The Respiratory System

Welcome back to the systems blogs! The respiratory system has the major function of gas exchange, the uptake of oxygen from the environment and the release of carbon dioxide into the environment. Organs imporant in this system are blood vessels, lungs, diaphragm, heart, and the nose. Alveoli are functional units in this system located in the lungs. For mammals, the lungs are the respiratory surface, specifically the alveoli. The respiratory medium is the source of oxygen, which is usually the atmosphere. Lungs have many capillaries under their respiratory surface called the epithilum. Lungs are present in spiders, land snails, and animals with vertebrates. Size of lungs are proportional to the animals metabolic rates.

Lungs in mammals are spongy in texture and has a left and right lung. Branching duets bring air inhaled from the nasal cavity into the lungs, but air first must pass the larynx and pharynx. When food is being swallowed the larynx opens up the esophagus, but for air it closes to open up the trachea, also called the windpipe. The trachea branches into 2 bronchi, 1 for each lung, and these branch into a bronchus. Bronchioles branch from the bronchus. All the ducts have an epithelium lining covered in cilia to trap dust, mucus, pollen, and other contaminants that are pushed back up to be exhaled. Alveoli are present at the tips of the bronchioles, and they are air sacs where gas exchange occurs.

Oxygen that enters the alveoli chambers dissolves and diffuses across their epithelium into capillaries surrounding the alveoli. CO2 diffuses from the capillaries into the alveolus chambers. The oxygen in the capillaries enters the bloodstream and makes blood in the oxygen poor pulmonary artery, rich with oxygen into the pulmonary vein.

Breathing is the process that ventilates the lungs, and this has two pressures: positive and negative. Mammals use negative pressure breathing. this works by pulling air rather than pushing it into the lungs. Lung volume increases when rib muscles and the diaphragm contract which expands the rib-cage by pushing the ribs upward. This pulls in air by allowing and opening up space. As the muscles and diaphragm relax the air is pushed out like a pump. The volume of the air inhaled and exhaled is called the tidal volume. Vital capacity is the maximum tidal volume. residual volume of air remains in lungs after exhaling because the aleveoli cannot exchange all air at once.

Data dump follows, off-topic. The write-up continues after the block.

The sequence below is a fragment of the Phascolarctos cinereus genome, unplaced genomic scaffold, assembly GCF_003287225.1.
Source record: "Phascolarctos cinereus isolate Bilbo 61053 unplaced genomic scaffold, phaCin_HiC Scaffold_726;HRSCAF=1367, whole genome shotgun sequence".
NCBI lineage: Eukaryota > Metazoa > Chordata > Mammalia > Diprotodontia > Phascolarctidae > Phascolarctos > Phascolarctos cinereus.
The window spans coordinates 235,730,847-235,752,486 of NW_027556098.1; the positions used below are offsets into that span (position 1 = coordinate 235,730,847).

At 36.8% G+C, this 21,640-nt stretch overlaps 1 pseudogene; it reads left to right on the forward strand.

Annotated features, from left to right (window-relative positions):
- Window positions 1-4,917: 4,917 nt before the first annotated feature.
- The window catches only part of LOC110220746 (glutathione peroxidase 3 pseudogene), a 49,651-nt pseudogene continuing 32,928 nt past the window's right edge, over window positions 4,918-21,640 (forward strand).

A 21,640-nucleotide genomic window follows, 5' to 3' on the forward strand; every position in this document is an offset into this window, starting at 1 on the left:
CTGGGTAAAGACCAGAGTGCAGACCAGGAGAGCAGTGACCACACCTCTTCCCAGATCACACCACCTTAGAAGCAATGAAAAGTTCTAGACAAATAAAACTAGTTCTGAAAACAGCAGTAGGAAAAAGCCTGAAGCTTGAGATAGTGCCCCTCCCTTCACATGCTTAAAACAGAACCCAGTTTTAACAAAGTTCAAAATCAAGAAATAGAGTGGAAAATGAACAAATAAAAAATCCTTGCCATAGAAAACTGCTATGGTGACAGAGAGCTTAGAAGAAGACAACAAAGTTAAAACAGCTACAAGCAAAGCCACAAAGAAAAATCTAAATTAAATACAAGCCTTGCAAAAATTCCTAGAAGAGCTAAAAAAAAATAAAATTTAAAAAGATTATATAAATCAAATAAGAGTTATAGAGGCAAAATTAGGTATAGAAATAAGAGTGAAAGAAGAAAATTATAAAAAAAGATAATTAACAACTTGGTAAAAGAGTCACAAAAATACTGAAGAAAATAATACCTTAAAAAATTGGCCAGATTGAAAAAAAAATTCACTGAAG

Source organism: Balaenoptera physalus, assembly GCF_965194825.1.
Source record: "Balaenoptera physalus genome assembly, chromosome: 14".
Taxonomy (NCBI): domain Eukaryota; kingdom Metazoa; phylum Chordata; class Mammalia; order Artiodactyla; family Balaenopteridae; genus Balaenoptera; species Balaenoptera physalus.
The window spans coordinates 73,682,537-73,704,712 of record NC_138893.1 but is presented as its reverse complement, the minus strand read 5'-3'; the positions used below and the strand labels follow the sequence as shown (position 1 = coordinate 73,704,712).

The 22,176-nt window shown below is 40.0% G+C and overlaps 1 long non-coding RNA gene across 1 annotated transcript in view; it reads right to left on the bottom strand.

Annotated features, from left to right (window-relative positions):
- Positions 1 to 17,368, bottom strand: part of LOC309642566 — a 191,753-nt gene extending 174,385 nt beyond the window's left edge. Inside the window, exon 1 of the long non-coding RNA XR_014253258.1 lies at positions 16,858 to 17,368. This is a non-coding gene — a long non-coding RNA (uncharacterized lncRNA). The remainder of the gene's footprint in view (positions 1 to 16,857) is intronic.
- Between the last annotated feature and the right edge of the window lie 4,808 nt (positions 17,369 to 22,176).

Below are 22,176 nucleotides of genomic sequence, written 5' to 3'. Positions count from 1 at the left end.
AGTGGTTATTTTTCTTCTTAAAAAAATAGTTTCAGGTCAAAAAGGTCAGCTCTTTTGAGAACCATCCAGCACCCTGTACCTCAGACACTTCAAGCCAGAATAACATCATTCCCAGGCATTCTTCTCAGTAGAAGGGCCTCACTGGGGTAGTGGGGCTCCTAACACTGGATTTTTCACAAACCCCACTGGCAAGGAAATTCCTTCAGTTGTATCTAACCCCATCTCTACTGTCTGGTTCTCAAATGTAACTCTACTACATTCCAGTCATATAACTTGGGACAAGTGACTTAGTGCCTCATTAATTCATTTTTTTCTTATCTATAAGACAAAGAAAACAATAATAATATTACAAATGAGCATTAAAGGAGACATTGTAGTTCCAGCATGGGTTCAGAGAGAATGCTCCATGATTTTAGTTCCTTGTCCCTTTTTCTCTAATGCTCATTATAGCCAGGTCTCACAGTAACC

Transport of oxygen is dependent on respiratory pigments that circulate in blood. Henocyanin is a pigment in hemoglobin that allows iron to band with oxygen so that oxygen from the lungs is loaded into the hemoglobin and unloaded at tissue cells. Each hemoglobin has four subunits called heme groups and thus each can only carry four oxygen molecules. PH controls hemoglobin affinity. A drop in pH lowers its affinity for oxygen, and this is called the Bohr shift. Hemoglobin also transfers carbon dioxide. 7% of CO2 by tissue cells is transferred by blood plasma, 23% by amino groups of hemoglobin, and 70% in blood as bicarbonate ions. Water enters red blood cells to react with CO2 to form carbonic acid and some CO2 is picked up by hemoglobin. Carbonic acid breaks down into bicarbonate and H+ ions, that are also picked up by hemoglobin. Once the cell reaches the capillaries in the lungs, Hemoglobin releases H+ and CO2, where H+ and bicarbonate react to form H2CO3, which loses water to form CO2. CO2 enters the alveolar chambers in the lungs, and then is exhaled out of the system and body.

Written By: Neil 7/4/2019


Campbell Reese 7th Edition Biology Textbook…0.0..……0….1..gws-wiz-img.cq9PPQRdDnU#imgrc=J0oJ54sDyKxsAM:

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